• Facilitate intrahospital communication about resource management activities and priorities.

• Maximize market share and net collections on contracts by promoting accurate and appropriate patient record documentation and billing practices.

• Evaluate managed care contracts prior to signing to ensure consistency with the hospital’s managed care strategy.

• Promote hospitalwide compliance with accurate and prompt billing practices, and ensure that all billing issues are resolved in accord with organizational policies and contractual responsibilities.

• Establish and oversee mechanisms for managing external review activities associated with managed care contracts, and monitor the impact of these activities on the quality of patient care and facility-patient relationships.

At the first meeting of the committee, provide members with basic education about managed care, including the "alphabet soup" of jargon associated with insurance plans and fraud and abuse legislation. Next, review the existing managed care insurance plan contracts the hospital now participates in, if any. Make certain to cover inpatient and outpatient financial reimbursement and the review components of the contracts in detail. The committee members will quickly realize that each contract is different and that different managed care strategies might be necessary. For example, one contract may pay the hospital on a per diem basis, while another pays a flat rate for the entire hospital stay.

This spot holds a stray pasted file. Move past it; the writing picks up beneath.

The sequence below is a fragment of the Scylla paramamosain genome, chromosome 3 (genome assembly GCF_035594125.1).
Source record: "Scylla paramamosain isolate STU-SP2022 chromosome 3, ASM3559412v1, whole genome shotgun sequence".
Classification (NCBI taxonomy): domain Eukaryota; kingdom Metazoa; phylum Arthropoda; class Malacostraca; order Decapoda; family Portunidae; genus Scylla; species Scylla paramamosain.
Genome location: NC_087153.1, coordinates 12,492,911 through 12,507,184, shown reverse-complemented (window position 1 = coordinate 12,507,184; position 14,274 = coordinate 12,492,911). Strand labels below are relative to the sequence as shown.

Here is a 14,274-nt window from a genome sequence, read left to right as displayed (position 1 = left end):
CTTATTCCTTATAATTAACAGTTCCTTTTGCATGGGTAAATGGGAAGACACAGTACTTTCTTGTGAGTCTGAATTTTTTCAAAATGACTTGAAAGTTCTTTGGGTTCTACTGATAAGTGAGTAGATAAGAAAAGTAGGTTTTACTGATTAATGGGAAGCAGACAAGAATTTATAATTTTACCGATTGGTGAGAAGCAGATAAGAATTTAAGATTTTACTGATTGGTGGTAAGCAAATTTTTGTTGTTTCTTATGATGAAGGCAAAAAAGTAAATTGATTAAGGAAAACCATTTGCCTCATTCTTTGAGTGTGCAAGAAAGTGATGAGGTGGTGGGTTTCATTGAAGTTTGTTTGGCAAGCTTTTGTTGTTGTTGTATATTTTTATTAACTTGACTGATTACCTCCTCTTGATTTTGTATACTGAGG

The committee should then review the current policies and procedures of the hospital in relation to managed care contracts and billing practices. These policies and procedures should include at a minimum:

• process for periodic contract review;

• external review procedures;

• preadmission authorization procedures;

• telephone and on-site review policies and procedures;

• third-party payer bill audit mechanisms;

• handling of insurance denials and appeals;

• coordination of hospital discharge planning with external case managers;

• compliance with federal and state statutes designed specifically to prevent fraud and abuse activities (including overutilization and billing-related issues).